Nursing, while splendid and meaningful, is a physically and emotionally exhausting career. Many of us routinely perform diligent care on critically ill patients and observe tragedies and traumas. Doctors and other health care providers are also exposed to loss and suffering; however, nurses may be more susceptible to the lasting emotional impact. Having a sense of humor will help you cruise through difficult times of your life.

A sense of humor is an important part of coping with physical and mental adversity and challenges. It can also make you healthier. Laughter is said to have great health benefits, such as reducing stress and boosting the immune system.  It is a way for nurses to energize themselves and to unite with one another, and it is an especially powerful tool in letting go of the difficult emotions that accompany every day’s work.

“I would hope to see my nurses relishing their work despite the hardships,” says Lisa, a mother of a chronic kidney disease patient. Humor can help nurses build relationships with their patients.

Humor also strengthens the connections between hospital staff in the workplace. “Research shows that humor is a fabulous tension breaker in the workplace,” says Michael Kerr, an international business speaker and author of The Humor Advantage.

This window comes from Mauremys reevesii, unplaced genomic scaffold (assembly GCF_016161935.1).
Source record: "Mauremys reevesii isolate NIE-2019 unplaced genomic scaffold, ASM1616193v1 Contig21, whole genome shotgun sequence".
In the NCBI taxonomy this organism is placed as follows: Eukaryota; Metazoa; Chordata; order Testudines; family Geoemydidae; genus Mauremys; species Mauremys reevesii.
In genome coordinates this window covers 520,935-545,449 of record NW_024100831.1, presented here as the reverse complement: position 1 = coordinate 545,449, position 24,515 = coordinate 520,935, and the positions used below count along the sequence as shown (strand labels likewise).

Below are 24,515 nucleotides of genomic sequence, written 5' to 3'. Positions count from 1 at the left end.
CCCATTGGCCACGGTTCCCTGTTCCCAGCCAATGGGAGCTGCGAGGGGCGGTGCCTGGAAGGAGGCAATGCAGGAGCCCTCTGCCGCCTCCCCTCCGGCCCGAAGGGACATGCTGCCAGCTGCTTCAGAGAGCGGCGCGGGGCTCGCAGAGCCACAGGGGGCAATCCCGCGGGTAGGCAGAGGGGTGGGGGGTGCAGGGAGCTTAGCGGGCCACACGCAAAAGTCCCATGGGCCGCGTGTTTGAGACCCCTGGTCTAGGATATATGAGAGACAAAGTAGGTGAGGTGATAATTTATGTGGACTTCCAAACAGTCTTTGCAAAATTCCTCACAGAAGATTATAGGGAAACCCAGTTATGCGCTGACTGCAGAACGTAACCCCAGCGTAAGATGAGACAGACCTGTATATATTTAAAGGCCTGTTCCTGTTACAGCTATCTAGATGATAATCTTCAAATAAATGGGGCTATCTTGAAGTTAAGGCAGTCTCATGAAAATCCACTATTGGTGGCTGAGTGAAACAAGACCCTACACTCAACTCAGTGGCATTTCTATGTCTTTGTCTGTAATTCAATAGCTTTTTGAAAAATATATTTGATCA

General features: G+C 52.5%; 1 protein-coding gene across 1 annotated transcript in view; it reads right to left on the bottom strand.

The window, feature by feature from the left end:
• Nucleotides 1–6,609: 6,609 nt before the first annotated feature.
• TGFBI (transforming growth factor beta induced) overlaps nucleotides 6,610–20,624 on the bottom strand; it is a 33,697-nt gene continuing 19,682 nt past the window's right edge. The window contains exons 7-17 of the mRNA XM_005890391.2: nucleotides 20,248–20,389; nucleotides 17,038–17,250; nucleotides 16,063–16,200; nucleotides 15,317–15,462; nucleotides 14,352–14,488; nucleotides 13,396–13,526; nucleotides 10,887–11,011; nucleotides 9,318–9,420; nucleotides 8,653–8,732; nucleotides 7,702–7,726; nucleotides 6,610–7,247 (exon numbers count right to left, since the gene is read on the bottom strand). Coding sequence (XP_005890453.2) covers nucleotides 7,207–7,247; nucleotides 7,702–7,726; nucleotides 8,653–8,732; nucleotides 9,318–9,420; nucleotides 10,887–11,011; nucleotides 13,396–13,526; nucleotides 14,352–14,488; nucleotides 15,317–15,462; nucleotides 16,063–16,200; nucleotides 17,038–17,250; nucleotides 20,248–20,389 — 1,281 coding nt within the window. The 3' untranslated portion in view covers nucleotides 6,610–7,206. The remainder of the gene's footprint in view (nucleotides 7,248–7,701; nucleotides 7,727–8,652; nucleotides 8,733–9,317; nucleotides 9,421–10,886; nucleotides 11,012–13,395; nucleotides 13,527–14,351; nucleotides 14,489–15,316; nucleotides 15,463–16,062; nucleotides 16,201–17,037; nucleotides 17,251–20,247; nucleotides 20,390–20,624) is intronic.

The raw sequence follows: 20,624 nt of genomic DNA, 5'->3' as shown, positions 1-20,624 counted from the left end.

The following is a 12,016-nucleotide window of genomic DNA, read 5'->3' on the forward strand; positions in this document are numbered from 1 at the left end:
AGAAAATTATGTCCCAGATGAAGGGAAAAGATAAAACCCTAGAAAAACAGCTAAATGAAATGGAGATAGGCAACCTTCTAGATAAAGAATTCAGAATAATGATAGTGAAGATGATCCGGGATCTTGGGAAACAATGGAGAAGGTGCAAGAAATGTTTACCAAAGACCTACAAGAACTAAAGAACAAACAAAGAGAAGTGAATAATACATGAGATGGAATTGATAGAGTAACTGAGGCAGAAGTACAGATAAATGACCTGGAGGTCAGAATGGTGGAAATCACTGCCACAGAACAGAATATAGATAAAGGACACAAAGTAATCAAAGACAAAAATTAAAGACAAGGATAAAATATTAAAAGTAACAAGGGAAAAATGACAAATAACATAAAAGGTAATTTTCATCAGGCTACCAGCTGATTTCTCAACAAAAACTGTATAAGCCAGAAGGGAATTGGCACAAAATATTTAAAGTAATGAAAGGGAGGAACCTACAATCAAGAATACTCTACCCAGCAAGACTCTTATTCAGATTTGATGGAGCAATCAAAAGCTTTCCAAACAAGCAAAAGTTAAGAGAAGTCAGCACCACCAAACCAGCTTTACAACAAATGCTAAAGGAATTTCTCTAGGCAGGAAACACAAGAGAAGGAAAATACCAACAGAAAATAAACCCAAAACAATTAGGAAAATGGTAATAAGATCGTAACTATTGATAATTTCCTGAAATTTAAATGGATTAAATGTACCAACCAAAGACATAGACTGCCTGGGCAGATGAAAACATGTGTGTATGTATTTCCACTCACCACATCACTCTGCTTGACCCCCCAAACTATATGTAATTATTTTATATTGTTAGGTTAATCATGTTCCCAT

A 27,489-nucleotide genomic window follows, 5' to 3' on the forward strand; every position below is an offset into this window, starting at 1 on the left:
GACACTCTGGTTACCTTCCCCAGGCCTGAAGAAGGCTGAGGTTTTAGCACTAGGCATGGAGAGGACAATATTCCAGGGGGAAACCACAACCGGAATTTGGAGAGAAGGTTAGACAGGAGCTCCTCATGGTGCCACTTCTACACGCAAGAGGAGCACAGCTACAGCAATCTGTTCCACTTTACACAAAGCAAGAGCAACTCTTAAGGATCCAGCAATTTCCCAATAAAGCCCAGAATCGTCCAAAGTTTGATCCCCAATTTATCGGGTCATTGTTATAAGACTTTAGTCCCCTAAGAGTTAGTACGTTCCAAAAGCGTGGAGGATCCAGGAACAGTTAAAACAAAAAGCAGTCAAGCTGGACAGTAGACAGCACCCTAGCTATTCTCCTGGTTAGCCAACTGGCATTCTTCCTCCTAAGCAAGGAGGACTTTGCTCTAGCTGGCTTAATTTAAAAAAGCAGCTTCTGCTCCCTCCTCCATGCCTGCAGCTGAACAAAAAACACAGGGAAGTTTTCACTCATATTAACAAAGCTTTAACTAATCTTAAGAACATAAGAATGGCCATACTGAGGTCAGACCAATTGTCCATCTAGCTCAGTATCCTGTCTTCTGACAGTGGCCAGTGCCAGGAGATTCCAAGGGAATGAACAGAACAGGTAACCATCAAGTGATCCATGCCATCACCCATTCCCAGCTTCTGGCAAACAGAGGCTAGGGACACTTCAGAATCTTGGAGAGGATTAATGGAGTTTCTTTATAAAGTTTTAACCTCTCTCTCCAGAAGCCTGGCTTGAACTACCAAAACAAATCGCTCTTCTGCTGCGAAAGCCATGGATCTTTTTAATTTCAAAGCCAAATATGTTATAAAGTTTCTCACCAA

Nurses who have access to their sense of humor during stressful events are more emotionally flexible, and can bend without breaking amidst the difficult situations. It is important that you improve and strengthen your humor skills. One of the easiest ways to experience greater happiness is to make small positive changes. Try these tips to help awaken your sense of humor:

  • Listen to your favorite comedians. Remember a good joke and practice telling jokes and stories.
  • Learn to laugh at your own flaws, weaknesses, and blunders.
  • Watch a movie or a YouTube video that makes you smile and laugh.
  • Share the humor you observe with someone every day.

As a nurse, you have many opportunities to exercise your sense of humor just by observing things that happen around you. Just remember to avoid ethnic jokes, sarcasm, and joking about any patient or their condition.

“Life does not cease to be funny when people die any more than it ceases to be serious when people laugh.”
George Bernard Shaw

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Nuananong Seal, PhD, RN

Nuananong Seal, PhD, RN, is an experienced researcher in health promotion and project director of a non-profit health and wellness program.

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